3D printing a core design as a single complex, consolidated geometry eliminates the need for assembly and all the labor, scrap, and complications that come with it. This design freedom is leading to iterative and optimized cast metal parts more akin to their directly 3D printed metal counterparts and by delivering an accessible sand 3D printing solution suitable for just about every foundry, Desktop Metal and ExOne aim to bring extensive efficiency gains to the casting market with the S-Max Flex.

Ambitions Outside the Foundry

And the S-Max Flex is poised to bring the benefits of additive manufacturing beyond the foundry, and beyond sand. Indeed, this scalable binder jetting solution also holds the potential to support printing with a variety of materials for a range of large-scale applications.

Already, S-Max systems print sand for resin infiltration to produce durable, rapid tooling for plastic thermoforming, composite layup, and sacrificial tooling applications. Similar techniques, where forms are printed in powder and then infiltrated to a strength certified for exterior use are being used for architectural restoration or design elements today. Forust, another brand in the Desktop Metal portfolio, plans to use the S-Max Flex’s large form factor to upcycle byproducts from traditional wood waste streams into upscale designs like automotive interiors or guitars. Meanwhile, Carnegie Mellon University has used binder jetting technology to print reclaimed powdered concrete into urban furniture in research of more sustainable architectural design.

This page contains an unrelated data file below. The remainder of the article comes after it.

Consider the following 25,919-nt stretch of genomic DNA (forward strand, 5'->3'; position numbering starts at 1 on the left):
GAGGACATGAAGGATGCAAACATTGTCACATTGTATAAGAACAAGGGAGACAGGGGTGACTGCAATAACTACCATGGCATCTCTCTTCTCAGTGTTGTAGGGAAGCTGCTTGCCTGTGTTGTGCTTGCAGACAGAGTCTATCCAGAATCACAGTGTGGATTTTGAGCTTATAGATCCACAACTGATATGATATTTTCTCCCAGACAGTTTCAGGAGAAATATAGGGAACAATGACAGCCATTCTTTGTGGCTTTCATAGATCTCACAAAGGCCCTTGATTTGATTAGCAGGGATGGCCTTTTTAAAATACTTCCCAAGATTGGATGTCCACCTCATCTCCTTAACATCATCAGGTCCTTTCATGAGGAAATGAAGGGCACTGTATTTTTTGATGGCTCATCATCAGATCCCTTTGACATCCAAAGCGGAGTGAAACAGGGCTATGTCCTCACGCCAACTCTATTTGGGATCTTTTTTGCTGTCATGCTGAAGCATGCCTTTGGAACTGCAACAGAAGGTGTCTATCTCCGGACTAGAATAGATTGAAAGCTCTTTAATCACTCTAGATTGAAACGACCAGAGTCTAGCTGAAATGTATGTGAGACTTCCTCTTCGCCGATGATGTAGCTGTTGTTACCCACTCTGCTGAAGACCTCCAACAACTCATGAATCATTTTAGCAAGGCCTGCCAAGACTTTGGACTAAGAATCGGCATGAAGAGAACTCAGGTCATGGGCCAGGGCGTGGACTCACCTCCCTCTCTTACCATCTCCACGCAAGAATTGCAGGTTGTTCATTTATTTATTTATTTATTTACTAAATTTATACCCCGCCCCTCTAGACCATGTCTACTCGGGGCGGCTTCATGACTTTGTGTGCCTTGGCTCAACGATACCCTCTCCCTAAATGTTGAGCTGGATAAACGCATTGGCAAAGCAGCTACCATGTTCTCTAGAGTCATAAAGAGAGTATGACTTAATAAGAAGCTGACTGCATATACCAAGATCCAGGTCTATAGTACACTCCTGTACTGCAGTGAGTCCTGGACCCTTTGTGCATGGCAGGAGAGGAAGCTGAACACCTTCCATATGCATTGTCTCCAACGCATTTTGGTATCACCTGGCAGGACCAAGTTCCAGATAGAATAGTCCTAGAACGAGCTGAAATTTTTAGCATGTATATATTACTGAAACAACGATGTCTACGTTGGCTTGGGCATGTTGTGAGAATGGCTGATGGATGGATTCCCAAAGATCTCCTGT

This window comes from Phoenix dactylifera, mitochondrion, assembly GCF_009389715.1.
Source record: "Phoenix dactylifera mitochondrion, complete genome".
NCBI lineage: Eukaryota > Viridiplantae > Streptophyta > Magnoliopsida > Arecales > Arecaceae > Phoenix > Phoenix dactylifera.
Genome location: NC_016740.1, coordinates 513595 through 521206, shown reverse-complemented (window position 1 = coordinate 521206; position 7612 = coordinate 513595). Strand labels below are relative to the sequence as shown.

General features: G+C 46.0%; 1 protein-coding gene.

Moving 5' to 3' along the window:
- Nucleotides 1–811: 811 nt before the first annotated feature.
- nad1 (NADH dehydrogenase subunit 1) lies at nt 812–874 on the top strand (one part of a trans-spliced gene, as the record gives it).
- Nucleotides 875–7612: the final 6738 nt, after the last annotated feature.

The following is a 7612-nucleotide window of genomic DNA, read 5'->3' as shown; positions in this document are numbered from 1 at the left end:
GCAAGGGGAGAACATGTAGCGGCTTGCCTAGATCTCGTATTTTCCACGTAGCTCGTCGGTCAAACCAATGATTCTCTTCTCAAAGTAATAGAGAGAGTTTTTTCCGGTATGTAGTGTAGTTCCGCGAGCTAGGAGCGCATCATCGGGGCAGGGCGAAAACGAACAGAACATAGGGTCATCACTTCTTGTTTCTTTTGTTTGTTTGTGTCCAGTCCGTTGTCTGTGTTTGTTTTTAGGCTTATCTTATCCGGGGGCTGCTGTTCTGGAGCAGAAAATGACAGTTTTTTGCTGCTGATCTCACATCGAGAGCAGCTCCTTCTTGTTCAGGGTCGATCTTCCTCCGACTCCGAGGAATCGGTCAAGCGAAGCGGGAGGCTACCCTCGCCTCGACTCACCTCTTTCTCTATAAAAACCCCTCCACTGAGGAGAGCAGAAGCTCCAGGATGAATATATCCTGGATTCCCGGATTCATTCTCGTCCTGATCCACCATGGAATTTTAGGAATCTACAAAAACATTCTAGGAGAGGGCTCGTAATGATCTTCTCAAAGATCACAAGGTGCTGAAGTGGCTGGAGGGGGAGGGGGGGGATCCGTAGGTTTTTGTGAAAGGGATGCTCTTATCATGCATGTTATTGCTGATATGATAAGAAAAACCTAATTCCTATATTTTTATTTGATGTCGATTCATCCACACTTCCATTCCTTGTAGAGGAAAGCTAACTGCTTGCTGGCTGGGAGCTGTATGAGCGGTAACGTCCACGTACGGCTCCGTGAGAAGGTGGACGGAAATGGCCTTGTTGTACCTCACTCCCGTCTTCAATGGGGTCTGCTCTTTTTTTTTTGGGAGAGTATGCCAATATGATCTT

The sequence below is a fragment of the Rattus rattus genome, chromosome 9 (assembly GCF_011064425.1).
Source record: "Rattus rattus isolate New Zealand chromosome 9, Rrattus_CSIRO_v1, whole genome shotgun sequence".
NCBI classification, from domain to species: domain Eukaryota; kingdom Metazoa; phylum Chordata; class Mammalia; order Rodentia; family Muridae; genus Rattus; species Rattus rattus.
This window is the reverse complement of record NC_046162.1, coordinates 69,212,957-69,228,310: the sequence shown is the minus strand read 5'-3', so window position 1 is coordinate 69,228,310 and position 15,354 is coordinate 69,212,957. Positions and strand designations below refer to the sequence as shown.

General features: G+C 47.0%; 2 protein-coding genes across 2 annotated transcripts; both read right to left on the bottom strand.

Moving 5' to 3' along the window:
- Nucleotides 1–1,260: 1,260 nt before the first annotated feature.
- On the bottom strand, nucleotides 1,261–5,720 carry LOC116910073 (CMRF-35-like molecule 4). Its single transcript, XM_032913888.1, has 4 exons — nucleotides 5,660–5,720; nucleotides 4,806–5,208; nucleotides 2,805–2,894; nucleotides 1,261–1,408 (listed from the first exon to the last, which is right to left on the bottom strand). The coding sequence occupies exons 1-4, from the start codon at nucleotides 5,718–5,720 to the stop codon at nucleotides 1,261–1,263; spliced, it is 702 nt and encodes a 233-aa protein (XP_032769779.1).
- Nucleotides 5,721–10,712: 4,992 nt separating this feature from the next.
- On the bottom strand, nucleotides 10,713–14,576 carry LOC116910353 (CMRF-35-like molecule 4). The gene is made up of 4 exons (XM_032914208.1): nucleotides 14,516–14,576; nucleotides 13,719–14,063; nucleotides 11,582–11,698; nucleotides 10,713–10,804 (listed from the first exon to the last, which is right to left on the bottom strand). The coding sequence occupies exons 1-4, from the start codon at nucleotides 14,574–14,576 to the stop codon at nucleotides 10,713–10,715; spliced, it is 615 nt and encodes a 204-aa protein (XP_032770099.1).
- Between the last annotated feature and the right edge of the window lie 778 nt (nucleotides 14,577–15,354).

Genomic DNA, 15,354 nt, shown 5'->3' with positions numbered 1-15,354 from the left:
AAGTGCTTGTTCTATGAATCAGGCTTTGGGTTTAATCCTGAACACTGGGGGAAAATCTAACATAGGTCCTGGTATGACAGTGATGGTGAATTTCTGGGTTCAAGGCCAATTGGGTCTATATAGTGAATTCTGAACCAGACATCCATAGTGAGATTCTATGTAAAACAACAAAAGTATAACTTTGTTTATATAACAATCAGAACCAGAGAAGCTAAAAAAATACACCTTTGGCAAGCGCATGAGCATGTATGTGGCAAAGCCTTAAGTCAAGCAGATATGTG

As large-format binder jetting continues to evolve, the new S-Max Flex robotic system is lowering the barriers of entry for foundries around the world to get into digital casting while opening possibilities for new materials and innovations to create more sustainable products.

Watch the video and learn more about the S-Max Flex.

Share this Article


Recent News

Navy’s Afloat Additive Manufacturing Program Creates Scalability Model for 3D Printing Industry

UW-Madison Engineers 3D Print RAM Devices in Zero Gravity with NASA Funding



Categories

3D Design

3D Printed Art

3D Printed Food

3D Printed Guns


You May Also Like

3D Printing Financials: Protolabs’ Q1 3D Printing Revenue is Flat, Company Advances in Technology Push

Protolabs (NYSE: PRLB) has kicked off 2024 with a mild boost in revenue, revealing how the Minnesota-based company manages to adapt and thrive even in uncertain market conditions. While the...

NASA Backs Project for 3D Printing Space Sensors

NASA granted $300,000 to Florida State University (FSU) and Florida Agricultural and Mechanical University (FAMU) to pioneer a project using 3D printing to develop cutting-edge sensors capable of withstanding the...

Further Understanding of 3D Printing Design at ADDITIV Design World

ADDITIV is back once again! This time, the virtual platform for additive manufacturing will be holding the first-ever edition of ADDITIV Design World on May 23rd from 9:00 AM –...

Daring AM: Rocket Lab Shoots for the Stars, Astrobotic Wants to 3D Print on the Moon

Once again, space exploration teams up with the 3D printing industry, launching projects that could change how we explore space. Pioneering space manufacturer Rocket Lab (Nasdaq: RKLB) secured a $14.49...